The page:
Saka Manju: A Local Uenohara Specialty

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Saka manju resemble ordinary steamed wheat buns but are typically made with cooked rice and sakadane, the yeast mash leftover from sake brewing. Though the exact methods vary by maker, the sakadane is generally mixed with sugar and cooked rice and left to ferment. Then, flour is added and the dough kneaded until soft and pliant. Kneading the mixture into the dough produces a distinctive, mildly salty flavor. Common fillings for the buns include red bean paste and sweet miso, though savory fillings such as salmon and pickled mustard greens are also popular.

During the Edo period (1603-1868), long before Uenohara merged with several neighboring villages in 1955 to become the city it is today, the settlement was a bustling town along the Koshu Kaido route connecting the capital of Edo with Kai Province (today’s Yamanashi Prefecture). Light, luxurious textiles such as locally woven Kai silk were highly sought after by Edo merchants, who flocked to the silk market in Uenohara.

While saka manju were initially considered home cooking for festivals and gatherings, thanks to visiting merchants they gradually became popular through word of mouth. It is said that during the Edo period, the many saka manju shops of Uenohara regularly saw long lines of hungry customers.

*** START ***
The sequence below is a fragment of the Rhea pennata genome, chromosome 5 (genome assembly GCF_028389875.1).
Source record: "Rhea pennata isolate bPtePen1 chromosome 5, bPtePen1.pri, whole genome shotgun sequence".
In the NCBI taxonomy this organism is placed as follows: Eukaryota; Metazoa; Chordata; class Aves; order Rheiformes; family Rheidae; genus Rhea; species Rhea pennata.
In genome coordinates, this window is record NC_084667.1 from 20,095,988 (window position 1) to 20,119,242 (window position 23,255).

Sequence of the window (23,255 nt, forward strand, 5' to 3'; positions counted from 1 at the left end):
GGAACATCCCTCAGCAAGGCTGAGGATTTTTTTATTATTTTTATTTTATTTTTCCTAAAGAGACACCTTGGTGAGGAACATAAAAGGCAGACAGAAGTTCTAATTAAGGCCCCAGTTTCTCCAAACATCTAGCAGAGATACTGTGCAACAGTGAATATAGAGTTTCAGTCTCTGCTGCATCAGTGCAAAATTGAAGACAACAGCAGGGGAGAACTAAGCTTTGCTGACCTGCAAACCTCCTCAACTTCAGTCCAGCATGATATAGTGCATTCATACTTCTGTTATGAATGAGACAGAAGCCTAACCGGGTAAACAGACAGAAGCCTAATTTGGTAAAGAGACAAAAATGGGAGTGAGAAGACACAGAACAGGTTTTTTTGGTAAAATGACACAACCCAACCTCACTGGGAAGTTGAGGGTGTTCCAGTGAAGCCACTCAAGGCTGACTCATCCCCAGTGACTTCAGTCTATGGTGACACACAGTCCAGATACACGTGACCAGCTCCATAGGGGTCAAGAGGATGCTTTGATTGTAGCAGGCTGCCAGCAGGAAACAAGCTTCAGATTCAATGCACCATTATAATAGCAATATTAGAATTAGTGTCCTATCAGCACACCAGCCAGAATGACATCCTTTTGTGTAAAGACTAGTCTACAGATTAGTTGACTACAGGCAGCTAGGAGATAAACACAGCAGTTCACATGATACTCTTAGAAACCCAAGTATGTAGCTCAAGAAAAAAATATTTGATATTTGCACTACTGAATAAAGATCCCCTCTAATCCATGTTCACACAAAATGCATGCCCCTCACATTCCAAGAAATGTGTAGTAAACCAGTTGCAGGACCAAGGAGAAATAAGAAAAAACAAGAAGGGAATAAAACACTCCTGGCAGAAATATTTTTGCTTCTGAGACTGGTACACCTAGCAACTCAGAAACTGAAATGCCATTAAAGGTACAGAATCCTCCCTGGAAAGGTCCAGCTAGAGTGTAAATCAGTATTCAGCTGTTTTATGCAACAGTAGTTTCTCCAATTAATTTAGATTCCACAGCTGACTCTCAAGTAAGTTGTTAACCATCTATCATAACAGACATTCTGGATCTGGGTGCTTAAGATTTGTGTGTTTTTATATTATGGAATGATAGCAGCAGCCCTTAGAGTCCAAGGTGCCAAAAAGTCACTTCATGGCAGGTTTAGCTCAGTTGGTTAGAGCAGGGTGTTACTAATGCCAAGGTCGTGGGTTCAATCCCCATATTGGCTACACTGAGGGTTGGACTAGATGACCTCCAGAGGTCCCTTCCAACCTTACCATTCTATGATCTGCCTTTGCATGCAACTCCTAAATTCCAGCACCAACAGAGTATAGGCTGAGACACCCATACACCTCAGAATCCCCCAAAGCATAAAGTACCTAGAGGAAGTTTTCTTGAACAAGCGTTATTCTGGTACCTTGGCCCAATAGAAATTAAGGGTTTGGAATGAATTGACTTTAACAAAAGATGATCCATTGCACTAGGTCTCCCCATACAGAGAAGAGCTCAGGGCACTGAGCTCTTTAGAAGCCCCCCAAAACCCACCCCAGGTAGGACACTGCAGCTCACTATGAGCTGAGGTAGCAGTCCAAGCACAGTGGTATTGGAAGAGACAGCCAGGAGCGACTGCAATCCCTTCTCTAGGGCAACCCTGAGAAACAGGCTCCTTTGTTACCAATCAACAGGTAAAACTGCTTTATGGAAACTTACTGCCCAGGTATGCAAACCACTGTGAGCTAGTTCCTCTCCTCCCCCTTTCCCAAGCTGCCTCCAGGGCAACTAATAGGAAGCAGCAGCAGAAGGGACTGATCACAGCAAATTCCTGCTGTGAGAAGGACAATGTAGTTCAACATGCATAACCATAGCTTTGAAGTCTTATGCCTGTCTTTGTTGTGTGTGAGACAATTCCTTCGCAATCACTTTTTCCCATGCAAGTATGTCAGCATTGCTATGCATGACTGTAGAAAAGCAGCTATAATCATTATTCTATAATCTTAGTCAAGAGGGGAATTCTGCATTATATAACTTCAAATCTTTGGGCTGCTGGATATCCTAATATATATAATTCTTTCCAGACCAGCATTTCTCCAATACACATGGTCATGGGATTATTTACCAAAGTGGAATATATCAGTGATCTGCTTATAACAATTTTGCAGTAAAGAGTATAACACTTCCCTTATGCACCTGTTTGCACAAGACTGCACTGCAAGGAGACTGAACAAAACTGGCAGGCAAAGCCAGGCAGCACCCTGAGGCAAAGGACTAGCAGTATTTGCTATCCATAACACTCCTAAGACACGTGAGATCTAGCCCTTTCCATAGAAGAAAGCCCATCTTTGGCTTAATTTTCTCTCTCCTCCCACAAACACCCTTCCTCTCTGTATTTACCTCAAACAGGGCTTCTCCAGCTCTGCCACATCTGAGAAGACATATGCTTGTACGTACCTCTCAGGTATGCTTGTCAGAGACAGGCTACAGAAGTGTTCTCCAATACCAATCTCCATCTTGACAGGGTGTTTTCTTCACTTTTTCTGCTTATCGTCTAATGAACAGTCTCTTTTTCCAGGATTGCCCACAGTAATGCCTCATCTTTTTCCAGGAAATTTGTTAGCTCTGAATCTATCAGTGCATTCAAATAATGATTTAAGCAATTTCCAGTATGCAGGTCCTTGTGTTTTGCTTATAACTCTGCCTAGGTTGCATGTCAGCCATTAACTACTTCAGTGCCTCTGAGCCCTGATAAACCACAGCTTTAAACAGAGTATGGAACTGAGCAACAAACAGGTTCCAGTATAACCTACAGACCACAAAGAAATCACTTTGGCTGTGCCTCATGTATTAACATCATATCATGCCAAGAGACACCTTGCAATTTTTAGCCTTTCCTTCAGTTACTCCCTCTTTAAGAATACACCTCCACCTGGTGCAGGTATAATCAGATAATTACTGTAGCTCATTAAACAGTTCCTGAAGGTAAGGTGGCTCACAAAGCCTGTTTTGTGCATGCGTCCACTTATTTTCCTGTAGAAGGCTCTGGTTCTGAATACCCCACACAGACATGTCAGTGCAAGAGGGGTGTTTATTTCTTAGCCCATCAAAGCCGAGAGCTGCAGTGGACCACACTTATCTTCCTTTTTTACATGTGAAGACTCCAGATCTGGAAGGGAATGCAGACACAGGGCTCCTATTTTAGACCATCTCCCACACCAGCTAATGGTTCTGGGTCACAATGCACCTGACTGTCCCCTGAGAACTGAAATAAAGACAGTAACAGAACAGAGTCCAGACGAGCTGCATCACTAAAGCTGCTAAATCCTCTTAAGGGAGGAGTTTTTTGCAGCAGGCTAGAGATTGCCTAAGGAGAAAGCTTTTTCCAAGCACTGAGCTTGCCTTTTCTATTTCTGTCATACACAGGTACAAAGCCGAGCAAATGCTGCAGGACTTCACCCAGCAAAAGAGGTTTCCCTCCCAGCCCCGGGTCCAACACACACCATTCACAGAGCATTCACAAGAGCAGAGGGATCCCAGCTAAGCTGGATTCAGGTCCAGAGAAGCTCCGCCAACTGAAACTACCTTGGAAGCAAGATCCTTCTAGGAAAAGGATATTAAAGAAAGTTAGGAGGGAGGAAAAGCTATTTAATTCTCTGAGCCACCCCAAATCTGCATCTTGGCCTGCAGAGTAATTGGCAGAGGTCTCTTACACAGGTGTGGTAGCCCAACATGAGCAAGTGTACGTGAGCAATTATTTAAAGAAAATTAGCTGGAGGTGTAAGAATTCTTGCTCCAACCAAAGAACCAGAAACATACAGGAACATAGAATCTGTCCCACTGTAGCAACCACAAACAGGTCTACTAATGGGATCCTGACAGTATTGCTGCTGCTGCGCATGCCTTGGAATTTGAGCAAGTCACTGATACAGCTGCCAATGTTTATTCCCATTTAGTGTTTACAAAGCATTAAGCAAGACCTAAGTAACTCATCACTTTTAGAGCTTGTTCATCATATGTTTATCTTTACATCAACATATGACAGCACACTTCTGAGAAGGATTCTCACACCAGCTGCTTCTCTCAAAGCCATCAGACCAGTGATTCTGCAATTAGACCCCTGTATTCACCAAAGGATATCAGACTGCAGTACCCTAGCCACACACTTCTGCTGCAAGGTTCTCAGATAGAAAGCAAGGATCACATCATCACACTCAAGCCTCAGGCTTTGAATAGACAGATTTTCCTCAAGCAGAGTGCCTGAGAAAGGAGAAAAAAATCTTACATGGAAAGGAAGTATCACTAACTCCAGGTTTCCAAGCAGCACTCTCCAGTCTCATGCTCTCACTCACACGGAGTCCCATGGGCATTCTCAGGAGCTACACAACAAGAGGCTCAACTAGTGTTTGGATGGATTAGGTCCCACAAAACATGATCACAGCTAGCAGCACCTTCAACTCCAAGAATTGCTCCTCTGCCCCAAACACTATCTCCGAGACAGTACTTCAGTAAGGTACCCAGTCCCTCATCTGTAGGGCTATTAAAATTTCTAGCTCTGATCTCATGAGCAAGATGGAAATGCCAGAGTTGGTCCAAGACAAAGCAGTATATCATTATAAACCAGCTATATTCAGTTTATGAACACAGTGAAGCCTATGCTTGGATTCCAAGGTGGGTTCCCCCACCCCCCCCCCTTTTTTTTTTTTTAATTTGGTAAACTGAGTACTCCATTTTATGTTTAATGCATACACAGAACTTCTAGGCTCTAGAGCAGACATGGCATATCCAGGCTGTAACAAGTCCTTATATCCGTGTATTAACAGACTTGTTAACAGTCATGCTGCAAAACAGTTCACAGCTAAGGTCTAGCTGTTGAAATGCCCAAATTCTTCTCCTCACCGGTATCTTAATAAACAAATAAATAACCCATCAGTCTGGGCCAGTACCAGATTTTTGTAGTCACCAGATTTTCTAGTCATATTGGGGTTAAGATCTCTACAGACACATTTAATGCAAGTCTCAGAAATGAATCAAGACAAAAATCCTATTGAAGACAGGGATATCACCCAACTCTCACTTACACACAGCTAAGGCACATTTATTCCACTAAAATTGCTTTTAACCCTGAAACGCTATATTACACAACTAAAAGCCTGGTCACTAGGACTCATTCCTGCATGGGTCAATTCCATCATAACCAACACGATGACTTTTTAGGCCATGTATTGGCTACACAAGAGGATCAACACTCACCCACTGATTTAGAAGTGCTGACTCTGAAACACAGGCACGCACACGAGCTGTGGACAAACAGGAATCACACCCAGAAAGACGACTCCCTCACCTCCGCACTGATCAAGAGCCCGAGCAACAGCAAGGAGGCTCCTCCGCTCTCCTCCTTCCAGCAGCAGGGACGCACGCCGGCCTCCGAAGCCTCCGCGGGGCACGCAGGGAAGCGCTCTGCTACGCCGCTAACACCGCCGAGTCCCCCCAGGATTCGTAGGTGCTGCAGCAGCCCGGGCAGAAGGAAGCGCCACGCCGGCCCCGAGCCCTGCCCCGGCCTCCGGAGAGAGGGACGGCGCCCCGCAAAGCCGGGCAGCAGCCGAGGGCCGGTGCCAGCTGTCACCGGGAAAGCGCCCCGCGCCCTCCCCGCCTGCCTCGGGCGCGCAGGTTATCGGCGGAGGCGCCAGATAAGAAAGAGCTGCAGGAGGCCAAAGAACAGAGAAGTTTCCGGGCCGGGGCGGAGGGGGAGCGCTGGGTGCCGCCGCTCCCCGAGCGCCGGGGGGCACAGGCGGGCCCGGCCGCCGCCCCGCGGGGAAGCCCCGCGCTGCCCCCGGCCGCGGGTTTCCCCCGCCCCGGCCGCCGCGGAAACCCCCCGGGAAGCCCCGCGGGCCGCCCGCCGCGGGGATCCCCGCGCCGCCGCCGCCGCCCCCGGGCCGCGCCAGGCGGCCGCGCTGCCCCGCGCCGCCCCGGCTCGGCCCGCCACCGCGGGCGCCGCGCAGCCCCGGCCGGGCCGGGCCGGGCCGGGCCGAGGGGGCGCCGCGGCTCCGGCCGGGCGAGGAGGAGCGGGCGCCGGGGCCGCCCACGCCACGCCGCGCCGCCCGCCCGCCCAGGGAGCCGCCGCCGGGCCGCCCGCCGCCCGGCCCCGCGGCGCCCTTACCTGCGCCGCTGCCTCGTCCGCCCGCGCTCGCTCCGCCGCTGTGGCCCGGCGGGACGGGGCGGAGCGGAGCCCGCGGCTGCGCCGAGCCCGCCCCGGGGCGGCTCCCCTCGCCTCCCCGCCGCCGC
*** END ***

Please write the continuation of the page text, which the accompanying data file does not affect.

Today, saka manju remains a beloved local specialty and is often eaten when people gather. Uenohara is still home to around a dozen shops specializing in saka manju, many of them family-run. Each shop has its own take on the treat, with some offering less traditional fillings such as chestnut, pumpkin, and matcha tea. Every local resident has their preferred saka manju supplier in town. To find your own favorite, you may just have to try them all.

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